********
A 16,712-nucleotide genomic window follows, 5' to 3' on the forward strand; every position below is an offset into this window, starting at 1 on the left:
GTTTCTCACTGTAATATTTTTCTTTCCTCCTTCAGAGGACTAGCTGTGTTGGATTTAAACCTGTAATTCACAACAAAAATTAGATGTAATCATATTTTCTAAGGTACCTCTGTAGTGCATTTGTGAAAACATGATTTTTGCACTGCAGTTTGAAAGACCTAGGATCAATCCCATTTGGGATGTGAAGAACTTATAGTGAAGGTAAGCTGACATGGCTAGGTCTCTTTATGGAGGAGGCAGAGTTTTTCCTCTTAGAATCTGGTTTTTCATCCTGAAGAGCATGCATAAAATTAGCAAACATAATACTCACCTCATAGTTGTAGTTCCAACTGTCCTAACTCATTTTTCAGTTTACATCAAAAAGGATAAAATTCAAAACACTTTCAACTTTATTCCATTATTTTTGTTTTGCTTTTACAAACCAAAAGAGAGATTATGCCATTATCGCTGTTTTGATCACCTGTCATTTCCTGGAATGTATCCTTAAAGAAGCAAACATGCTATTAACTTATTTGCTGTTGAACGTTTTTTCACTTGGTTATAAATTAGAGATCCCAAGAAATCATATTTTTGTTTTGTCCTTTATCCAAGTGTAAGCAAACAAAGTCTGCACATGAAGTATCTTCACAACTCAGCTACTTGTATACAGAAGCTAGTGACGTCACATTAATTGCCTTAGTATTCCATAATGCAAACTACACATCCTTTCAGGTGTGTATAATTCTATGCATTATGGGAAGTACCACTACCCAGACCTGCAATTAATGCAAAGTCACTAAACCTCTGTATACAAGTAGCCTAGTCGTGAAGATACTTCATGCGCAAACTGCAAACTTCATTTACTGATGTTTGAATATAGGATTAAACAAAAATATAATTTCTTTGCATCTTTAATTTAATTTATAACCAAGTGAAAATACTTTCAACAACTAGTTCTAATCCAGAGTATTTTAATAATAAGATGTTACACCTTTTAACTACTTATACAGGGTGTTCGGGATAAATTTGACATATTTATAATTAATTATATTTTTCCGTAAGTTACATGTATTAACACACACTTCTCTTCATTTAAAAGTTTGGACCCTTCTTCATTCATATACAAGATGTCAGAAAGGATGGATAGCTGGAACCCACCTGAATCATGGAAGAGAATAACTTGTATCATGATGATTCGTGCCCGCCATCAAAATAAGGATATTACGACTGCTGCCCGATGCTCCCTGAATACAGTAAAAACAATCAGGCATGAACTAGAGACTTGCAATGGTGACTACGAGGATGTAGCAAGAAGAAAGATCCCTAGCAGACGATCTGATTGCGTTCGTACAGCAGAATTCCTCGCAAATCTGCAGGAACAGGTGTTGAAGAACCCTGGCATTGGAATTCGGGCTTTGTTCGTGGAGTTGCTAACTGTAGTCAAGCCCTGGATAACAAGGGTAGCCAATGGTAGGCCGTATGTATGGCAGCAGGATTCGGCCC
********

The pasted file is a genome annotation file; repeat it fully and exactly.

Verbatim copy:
A 16,712-nucleotide genomic window follows, 5' to 3' on the forward strand; every position below is an offset into this window, starting at 1 on the left:
GTTTCTCACTGTAATATTTTTCTTTCCTCCTTCAGAGGACTAGCTGTGTTGGATTTAAACCTGTAATTCACAACAAAAATTAGATGTAATCATATTTTCTAAGGTACCTCTGTAGTGCATTTGTGAAAACATGATTTTTGCACTGCAGTTTGAAAGACCTAGGATCAATCCCATTTGGGATGTGAAGAACTTATAGTGAAGGTAAGCTGACATGGCTAGGTCTCTTTATGGAGGAGGCAGAGTTTTTCCTCTTAGAATCTGGTTTTTCATCCTGAAGAGCATGCATAAAATTAGCAAACATAATACTCACCTCATAGTTGTAGTTCCAACTGTCCTAACTCATTTTTCAGTTTACATCAAAAAGGATAAAATTCAAAACACTTTCAACTTTATTCCATTATTTTTGTTTTGCTTTTACAAACCAAAAGAGAGATTATGCCATTATCGCTGTTTTGATCACCTGTCATTTCCTGGAATGTATCCTTAAAGAAGCAAACATGCTATTAACTTATTTGCTGTTGAACGTTTTTTCACTTGGTTATAAATTAGAGATCCCAAGAAATCATATTTTTGTTTTGTCCTTTATCCAAGTGTAAGCAAACAAAGTCTGCACATGAAGTATCTTCACAACTCAGCTACTTGTATACAGAAGCTAGTGACGTCACATTAATTGCCTTAGTATTCCATAATGCAAACTACACATCCTTTCAGGTGTGTATAATTCTATGCATTATGGGAAGTACCACTACCCAGACCTGCAATTAATGCAAAGTCACTAAACCTCTGTATACAAGTAGCCTAGTCGTGAAGATACTTCATGCGCAAACTGCAAACTTCATTTACTGATGTTTGAATATAGGATTAAACAAAAATATAATTTCTTTGCATCTTTAATTTAATTTATAACCAAGTGAAAATACTTTCAACAACTAGTTCTAATCCAGAGTATTTTAATAATAAGATGTTACACCTTTTAACTACTTATACAGGGTGTTCGGGATAAATTTGACATATTTATAATTAATTATATTTTTCCGTAAGTTACATGTATTAACACACACTTCTCTTCATTTAAAAGTTTGGACCCTTCTTCATTCATATACAAGATGTCAGAAAGGATGGATAGCTGGAACCCACCTGAATCATGGAAGAGAATAACTTGTATCATGATGATTCGTGCCCGCCATCAAAATAAGGATATTACGACTGCTGCCCGATGCTCCCTGAATACAGTAAAAACAATCAGGCATGAACTAGAGACTTGCAATGGTGACTACGAGGATGTAGCAAGAAGAAAGATCCCTAGCAGACGATCTGATTGCGTTCGTACAGCAGAATTCCTCGCAAATCTGCAGGAACAGGTGTTGAAGAACCCTGGCATTGGAATTCGGGCTTTGTTCGTGGAGTTGCTAACTGTAGTCAAGCCCTGGATAACAAGGGTAGCCAATGGTAGGCCGTATGTATGGCAGCAGGATTCGGCCC